When Mumbai-born Garima Arora, the first Indian female chef — awarded a Michelin star for her restaurant Gaa in Bangkok, voted Asia’s Best Female Chef by Asia’s 50 Best in 2019 — landed in Telangana with her Food Forward India team, they knew exactly what they wanted.
Taste food. Visit places. Learn about food and all that for sure. However, instead of going star hotel hopping and following a traveller’s guide to eat in Telangana, they went deep into rural Telangana, hunting for toddy, looking for dishes that tribal people prepare, sampled Deccan home cooked meals and sipped Irani chai with a several rounds of Osmania biscuits, puffs and what not. The team wasn’t here to simply take notes on recipes.
In fact none of them did. Nor were they interested in packing ingredients or wanting to know what can be used as a substitute to toddy in the toddy chicken. “If toddy chicken needs toddy, there can be no other way of cooking it. There is no need to substitute it. This journey into the heartland of Telangana where toddy tappers opened their homes to us was an overwhelming experience. It is steeped in a culture and tradition which many of us don’t know. For me regional and traditional food is more than what is served to eat. It is a way of life that has been going on for generations,” said Garima.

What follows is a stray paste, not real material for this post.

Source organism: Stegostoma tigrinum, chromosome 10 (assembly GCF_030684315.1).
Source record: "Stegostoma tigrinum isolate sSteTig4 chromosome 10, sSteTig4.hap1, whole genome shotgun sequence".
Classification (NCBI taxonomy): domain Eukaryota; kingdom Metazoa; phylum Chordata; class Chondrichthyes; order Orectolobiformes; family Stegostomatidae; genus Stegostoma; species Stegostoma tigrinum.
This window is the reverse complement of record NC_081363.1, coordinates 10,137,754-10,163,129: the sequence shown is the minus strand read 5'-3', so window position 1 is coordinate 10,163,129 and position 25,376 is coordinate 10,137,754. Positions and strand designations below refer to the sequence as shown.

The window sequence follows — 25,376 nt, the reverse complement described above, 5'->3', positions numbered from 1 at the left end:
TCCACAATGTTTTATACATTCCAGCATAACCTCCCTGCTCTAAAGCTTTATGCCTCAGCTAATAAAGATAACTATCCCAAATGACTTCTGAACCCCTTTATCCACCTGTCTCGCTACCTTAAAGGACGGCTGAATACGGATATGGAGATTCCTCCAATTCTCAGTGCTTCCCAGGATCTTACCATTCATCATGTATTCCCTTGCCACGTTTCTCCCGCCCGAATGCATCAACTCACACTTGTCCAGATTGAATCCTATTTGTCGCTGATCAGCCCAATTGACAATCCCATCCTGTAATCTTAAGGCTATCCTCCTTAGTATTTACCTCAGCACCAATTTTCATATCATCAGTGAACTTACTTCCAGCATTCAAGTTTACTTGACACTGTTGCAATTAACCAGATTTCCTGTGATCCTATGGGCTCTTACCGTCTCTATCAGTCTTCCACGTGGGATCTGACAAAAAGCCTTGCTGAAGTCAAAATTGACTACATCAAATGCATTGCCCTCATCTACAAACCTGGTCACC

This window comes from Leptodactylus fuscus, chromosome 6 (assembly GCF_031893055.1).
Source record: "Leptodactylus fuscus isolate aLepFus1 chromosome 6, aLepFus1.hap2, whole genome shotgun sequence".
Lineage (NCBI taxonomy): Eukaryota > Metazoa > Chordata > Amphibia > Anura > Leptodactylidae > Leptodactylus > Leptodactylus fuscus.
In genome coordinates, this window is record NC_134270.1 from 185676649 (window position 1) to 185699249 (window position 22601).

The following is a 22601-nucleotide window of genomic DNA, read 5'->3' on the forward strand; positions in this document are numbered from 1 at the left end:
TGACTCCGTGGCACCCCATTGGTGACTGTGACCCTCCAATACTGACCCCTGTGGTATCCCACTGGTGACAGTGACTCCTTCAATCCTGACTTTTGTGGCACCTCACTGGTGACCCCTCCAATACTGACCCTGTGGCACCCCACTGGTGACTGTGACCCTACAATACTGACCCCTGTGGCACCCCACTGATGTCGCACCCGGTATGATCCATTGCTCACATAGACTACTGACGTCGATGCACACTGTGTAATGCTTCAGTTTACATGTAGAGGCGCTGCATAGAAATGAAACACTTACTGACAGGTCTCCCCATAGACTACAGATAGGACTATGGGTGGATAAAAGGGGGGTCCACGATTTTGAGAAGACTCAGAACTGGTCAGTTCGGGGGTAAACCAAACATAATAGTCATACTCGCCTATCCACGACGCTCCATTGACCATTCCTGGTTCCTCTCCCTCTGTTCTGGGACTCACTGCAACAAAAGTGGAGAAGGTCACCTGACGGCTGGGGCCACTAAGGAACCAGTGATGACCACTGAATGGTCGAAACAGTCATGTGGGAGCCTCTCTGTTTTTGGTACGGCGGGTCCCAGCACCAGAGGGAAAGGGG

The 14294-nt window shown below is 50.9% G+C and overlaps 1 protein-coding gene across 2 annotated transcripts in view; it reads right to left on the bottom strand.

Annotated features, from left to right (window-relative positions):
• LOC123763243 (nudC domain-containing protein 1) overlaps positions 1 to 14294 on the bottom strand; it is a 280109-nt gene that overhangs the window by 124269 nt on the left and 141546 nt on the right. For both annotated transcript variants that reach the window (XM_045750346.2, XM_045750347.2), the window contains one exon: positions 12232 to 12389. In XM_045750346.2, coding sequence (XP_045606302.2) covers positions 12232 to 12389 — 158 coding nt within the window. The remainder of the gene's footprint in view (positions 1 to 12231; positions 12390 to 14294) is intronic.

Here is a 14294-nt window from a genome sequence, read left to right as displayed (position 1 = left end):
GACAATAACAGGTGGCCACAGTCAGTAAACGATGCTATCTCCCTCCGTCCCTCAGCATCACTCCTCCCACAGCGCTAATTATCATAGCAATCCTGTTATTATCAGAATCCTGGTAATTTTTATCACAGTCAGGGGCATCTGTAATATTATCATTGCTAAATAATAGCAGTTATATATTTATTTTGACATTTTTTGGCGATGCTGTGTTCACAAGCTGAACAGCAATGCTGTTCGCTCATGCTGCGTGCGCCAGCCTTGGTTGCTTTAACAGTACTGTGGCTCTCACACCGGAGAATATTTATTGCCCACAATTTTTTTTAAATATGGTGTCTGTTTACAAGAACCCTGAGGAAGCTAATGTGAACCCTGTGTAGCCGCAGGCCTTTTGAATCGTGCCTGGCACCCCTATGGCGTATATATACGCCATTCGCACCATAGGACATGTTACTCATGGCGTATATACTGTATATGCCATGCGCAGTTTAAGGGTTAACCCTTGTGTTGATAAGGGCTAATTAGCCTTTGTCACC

In line with her vision, Food Forward India (FFI) will rediscover the narrative around the food of India at home and bring it to the attention of international gastronomy and change stereotypical views.
Why Telangana? The idea was to capture the food identity of Telangana, the youngest state. In the process, FFI wants to uncover Telangana’s gastronomic uniqueness.
The focus of FFI is to start a dialogue of foods and ingredients that have been shunned either because it is not presentable in a five-star set up or because we don’t want to discuss it. Garima strongly believes that no food should be laughed at. Her Michelin star chef status notwithstanding, she is like a student of food, such is the rapt attention with which she listens to details, putting each of the hosts feel at ease.
Apart from sampling toddy at a village near Medak and learning the traditional art of serving it, the team also visited the unit of Sai Bhaskar Reddy whose research work and achievements include designing 50 good stoves. “Visiting the Chenchu tribals and getting a taste of their food was something I experienced for the first time. It made me emotional to hear their stories of food. There is so much knowledge and care in what they prepare and consume, yet we look outwards to learn about healthy food,” adds Garima.
Towards the end of FFI’s research trip, there was a session of Urban Adda, complete with presentations and discussions exploring Telangana on tribal, rural and urban levels around some key ingredients, in a storytelling and inclusive dialogue format.
Among the speakers Aparna Pallavi who spoke about her research on Mahua followed by a quick recipe demonstration. Then Sai Bhasker Reddy shared his stove journey which followed eating fresh bajjis by Lakshmi made on a stove modelled on his innovation. As Lakshmi was the first person who agreed to use the stove designed by Sai Bhaskar, he named the stove model after her. Then there was a talk about millets by ‘Millet Sisters’ of Deccan Development Society. Babu Rao of Niloufer Cafe shared his journey over cups and cups of irani chai. Another speaker spoke about introducing traditional eating habits to the present generation to preserve the habits. #KhabarLive